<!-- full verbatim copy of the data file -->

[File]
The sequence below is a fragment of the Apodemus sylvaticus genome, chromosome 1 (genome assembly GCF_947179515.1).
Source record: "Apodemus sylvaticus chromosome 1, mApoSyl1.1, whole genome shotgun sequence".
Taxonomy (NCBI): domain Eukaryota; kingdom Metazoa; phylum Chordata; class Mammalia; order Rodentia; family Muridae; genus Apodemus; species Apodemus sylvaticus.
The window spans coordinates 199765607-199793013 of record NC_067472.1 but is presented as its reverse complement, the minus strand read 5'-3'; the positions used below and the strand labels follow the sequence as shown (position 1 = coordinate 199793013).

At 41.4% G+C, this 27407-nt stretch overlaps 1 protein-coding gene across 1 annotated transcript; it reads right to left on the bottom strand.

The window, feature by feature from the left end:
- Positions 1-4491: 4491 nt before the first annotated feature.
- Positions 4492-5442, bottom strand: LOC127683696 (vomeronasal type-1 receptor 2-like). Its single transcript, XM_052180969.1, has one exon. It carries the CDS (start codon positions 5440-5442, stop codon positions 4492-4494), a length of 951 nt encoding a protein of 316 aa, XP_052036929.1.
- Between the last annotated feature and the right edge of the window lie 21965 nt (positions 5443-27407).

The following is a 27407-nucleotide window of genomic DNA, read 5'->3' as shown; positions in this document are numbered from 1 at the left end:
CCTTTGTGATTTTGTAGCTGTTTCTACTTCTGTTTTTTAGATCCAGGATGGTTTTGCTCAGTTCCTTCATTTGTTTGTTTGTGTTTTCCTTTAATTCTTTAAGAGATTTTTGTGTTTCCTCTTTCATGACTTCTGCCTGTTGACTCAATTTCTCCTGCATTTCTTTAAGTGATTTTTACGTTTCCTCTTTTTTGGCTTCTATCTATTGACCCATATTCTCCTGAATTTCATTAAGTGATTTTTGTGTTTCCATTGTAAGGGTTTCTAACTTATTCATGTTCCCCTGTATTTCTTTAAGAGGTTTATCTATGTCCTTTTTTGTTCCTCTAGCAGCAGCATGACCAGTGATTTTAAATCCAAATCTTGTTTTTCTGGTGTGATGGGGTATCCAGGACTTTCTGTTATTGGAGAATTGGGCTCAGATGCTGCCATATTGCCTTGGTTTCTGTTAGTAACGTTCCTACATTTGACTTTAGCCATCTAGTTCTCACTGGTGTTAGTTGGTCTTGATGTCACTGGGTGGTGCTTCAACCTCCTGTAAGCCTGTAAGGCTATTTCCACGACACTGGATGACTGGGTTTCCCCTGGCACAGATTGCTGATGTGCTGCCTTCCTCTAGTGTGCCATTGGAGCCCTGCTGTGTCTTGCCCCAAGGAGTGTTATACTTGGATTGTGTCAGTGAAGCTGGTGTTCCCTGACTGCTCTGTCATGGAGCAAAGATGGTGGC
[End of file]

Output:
The sequence below is a fragment of the Apodemus sylvaticus genome, chromosome 1 (genome assembly GCF_947179515.1).
Source record: "Apodemus sylvaticus chromosome 1, mApoSyl1.1, whole genome shotgun sequence".
Taxonomy (NCBI): domain Eukaryota; kingdom Metazoa; phylum Chordata; class Mammalia; order Rodentia; family Muridae; genus Apodemus; species Apodemus sylvaticus.
The window spans coordinates 199765607-199793013 of record NC_067472.1 but is presented as its reverse complement, the minus strand read 5'-3'; the positions used below and the strand labels follow the sequence as shown (position 1 = coordinate 199793013).

At 41.4% G+C, this 27407-nt stretch overlaps 1 protein-coding gene across 1 annotated transcript; it reads right to left on the bottom strand.

The window, feature by feature from the left end:
- Positions 1-4491: 4491 nt before the first annotated feature.
- Positions 4492-5442, bottom strand: LOC127683696 (vomeronasal type-1 receptor 2-like). Its single transcript, XM_052180969.1, has one exon. It carries the CDS (start codon positions 5440-5442, stop codon positions 4492-4494), a length of 951 nt encoding a protein of 316 aa, XP_052036929.1.
- Between the last annotated feature and the right edge of the window lie 21965 nt (positions 5443-27407).

The following is a 27407-nucleotide window of genomic DNA, read 5'->3' as shown; positions in this document are numbered from 1 at the left end:
CCTTTGTGATTTTGTAGCTGTTTCTACTTCTGTTTTTTAGATCCAGGATGGTTTTGCTCAGTTCCTTCATTTGTTTGTTTGTGTTTTCCTTTAATTCTTTAAGAGATTTTTGTGTTTCCTCTTTCATGACTTCTGCCTGTTGACTCAATTTCTCCTGCATTTCTTTAAGTGATTTTTACGTTTCCTCTTTTTTGGCTTCTATCTATTGACCCATATTCTCCTGAATTTCATTAAGTGATTTTTGTGTTTCCATTGTAAGGGTTTCTAACTTATTCATGTTCCCCTGTATTTCTTTAAGAGGTTTATCTATGTCCTTTTTTGTTCCTCTAGCAGCAGCATGACCAGTGATTTTAAATCCAAATCTTGTTTTTCTGGTGTGATGGGGTATCCAGGACTTTCTGTTATTGGAGAATTGGGCTCAGATGCTGCCATATTGCCTTGGTTTCTGTTAGTAACGTTCCTACATTTGACTTTAGCCATCTAGTTCTCACTGGTGTTAGTTGGTCTTGATGTCACTGGGTGGTGCTTCAACCTCCTGTAAGCCTGTAAGGCTATTTCCACGACACTGGATGACTGGGTTTCCCCTGGCACAGATTGCTGATGTGCTGCCTTCCTCTAGTGTGCCATTGGAGCCCTGCTGTGTCTTGCCCCAAGGAGTGTTATACTTGGATTGTGTCAGTGAAGCTGGTGTTCCCTGACTGCTCTGTCATGGAGCAAAGATGGTGGC